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Academic Typing and Transcription Services in Scotland

University Transcriptions have worked with most of the universities in Scotland on a wide range of academic research interviews and recordings. The universities and colleges include;

Edinburgh
  • Napier University
  • Heriot-Watt University
  • Queen Margaret University
  • Scotland’s Rural College
  • The University of Edinburgh
Glasgow
  • Glasgow Caledonian University
  • Glasgow School of Art
  • Royal Conservatoire of Scotland
  • University of Glasgow
  • University of Strathclyde
Aberdeen
  • Robert Gordon University
  • University of Aberdeen
Others:
  • University of Abertay Dundee
  • University of Dundee
  • University of St Andrews
  • University of Stirling
  • University of the Highlands and Islands
  • University of the West of Scotland

We are a preferred supplier to most of these, and by way of example we have been working with the University of Dundee on large medical research projects for over 15 years. Our University clients feed back to us that one of the main reasons they use our service is because of our specialist dialect and accent transcription services for the Scots language and Scottish regional accents.

What is Scots?

Scots is the shorthand used to describe Scottish dialects such as ‘Glaswegian’, ‘Doric’, ‘Buchan’, ‘Dundonian’, or ‘Shetland’. Put together, these accents and dialects are called the Scots language. Sometimes Scots is known by the names ‘Scotch’, ‘broad or braid Scots’, ‘Doric’ and ‘Lallans’. Since 2011 the Scots language has been included as one of the options to choose for language on the Census for the United Kingdom, a survey issued every 10 years.

Here is an example, taken from an information board at the Burns Centre and quoted on the Aye Can Speak Scots website:

“Though his position in society wis ower laich for him tae hae the richt tae vote, Robert wis nanetheless passionate aboot politics and made his writin desk his ballot box. Scunnerin the weel-daein and pooerfu, hooanever could prove a fykie business. Robert Burns loved the lassies. He fell in love aften an wi ease, and wi mony weemun frae a wheen o backgrunds. The wey he treatit his lovers wis different ilka time, and ilka relationship affected Robert in its ain weys.”

It is fairly similar in strength to a number of regional dialects found around England, with the Black Country, Geordie and Somerset dialects all having similar levels of unique words that are not necessarily recognised by English speakers in other geographical areas.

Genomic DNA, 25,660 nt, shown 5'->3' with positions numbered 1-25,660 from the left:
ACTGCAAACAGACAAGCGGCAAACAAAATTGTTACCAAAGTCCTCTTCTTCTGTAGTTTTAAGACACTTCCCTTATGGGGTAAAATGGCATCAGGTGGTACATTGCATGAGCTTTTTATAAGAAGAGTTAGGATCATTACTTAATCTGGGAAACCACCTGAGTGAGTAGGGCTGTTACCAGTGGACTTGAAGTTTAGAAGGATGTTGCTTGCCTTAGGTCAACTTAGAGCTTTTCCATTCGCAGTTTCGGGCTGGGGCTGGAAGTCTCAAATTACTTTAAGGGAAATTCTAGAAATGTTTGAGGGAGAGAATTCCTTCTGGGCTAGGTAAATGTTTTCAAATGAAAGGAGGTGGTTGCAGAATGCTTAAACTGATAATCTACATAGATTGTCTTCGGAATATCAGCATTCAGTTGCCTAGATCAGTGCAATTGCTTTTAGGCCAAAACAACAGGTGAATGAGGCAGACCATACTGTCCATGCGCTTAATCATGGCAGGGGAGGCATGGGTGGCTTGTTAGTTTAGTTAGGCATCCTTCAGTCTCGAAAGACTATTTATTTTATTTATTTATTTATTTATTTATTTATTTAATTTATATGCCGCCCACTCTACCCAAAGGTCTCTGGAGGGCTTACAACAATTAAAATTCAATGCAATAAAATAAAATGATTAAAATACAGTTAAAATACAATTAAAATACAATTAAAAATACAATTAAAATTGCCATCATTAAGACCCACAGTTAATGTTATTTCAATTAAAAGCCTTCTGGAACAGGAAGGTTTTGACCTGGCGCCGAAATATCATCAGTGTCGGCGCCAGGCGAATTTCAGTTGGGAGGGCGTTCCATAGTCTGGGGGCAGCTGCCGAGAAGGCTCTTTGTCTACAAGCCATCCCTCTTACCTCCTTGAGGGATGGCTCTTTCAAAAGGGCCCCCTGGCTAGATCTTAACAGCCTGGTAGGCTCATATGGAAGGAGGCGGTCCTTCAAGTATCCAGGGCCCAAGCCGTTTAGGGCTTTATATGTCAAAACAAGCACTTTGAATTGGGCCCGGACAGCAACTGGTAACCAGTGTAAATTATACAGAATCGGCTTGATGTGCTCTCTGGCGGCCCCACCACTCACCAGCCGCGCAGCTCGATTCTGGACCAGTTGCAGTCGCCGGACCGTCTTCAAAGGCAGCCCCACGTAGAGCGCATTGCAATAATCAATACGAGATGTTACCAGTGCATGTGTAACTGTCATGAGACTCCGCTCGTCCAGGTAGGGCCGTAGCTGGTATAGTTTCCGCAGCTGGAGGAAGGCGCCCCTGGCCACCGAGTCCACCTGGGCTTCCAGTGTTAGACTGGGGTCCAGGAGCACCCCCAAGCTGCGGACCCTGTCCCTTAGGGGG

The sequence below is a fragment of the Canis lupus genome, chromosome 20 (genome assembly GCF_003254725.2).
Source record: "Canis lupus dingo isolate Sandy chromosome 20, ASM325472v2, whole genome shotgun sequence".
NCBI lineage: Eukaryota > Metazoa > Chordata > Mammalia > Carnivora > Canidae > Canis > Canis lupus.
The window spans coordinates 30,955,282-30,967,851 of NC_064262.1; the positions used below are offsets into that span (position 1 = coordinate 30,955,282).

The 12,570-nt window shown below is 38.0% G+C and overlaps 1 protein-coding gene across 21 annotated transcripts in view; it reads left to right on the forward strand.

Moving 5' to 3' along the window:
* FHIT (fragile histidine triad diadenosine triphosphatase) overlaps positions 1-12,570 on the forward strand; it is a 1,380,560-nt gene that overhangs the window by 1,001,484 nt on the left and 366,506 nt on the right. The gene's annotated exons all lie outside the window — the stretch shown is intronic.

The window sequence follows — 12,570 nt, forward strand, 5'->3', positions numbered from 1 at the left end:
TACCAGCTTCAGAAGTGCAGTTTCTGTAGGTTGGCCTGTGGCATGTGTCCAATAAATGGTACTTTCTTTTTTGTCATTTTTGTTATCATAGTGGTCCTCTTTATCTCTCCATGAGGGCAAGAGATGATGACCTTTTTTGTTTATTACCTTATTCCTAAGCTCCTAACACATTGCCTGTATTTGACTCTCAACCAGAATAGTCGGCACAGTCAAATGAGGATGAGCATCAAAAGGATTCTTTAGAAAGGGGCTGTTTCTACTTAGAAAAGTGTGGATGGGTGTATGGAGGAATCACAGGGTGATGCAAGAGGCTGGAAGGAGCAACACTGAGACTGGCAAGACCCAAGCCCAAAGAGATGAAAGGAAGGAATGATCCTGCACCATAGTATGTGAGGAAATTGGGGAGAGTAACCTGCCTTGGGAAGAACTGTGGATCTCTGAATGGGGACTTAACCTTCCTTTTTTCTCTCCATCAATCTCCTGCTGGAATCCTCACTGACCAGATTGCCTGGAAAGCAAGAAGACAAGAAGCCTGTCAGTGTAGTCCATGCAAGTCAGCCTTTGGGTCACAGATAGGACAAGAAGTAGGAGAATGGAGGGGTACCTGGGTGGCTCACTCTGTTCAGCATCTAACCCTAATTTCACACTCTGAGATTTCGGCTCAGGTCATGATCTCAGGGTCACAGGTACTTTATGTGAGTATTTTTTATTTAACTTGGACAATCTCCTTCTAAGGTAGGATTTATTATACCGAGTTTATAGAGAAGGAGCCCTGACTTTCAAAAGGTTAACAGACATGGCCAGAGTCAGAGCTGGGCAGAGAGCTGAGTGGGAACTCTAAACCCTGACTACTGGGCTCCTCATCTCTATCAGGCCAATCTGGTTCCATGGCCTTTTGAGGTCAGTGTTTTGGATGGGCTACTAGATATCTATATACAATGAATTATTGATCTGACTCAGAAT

What is the difference between Scots and Gaelic?

Gaelic is spoken in the north and west of Scotland, and Scots is spoken more in the south and east. Scots is derived from English and hence the Germanic languages, and Gaelic is a Celtic language, linked to Irish and Welsh.

We are UK specialist transcriptionists and our transcribers spend about 95% of their time transcribing academic recordings of UK accents and dialects, some stronger and more broad than others! Although we are located in North Wales, with our company offices located just outside the market town of Mold in Llanarmon-yn-Ial and our administrative offices situated close to Denbigh, we have always enjoyed strong links to the Scottish Universities, which have traditionally made up a good percentage of our work each year, and are preferred suppliers to many of them. We are also listed on the the Public Contracts Scotland website and are always happy to tender for work. We do not charge extra to transcribe ‘hard to hear’ voices, regardless of how ‘strong’ the accents are.

UniversityTranscriptions.co.uk is a registered data controller with the Information Commissioners Office, the UK government organisation regulating how data is handled and protected. Our registration number is ZA305217. This complies with EU law on data handling and works to a similar level to the 27 other EU states, particularly important after Brexit if your institution has strict data protection requirements for transcription service providers.

We are a UK registered company and file our accounts annually in England and Wales with Companies House, who regulate our business. Our company number is 4946815. We have a D-U-N-S number: 736877809. DUNS stands for “Data Universal Numbering System”, a service operated by Dun & Bradstreet in the UK and USA to provide unique identification to companies worldwide.

Our transcription services manager has BPSS UK Government (Baseline Personnel Security Standard) clearance, which is a security level comparable across the EU for academic and government institutions handling politically sensitive data. University Transcriptions is also CyberEssentials accredited. Cyber Essentials is a UK government accreditation system that awards a certificate to companies who are able to demonstrate a particular level of data security. This is comparable with other EU state accreditations for data handling security.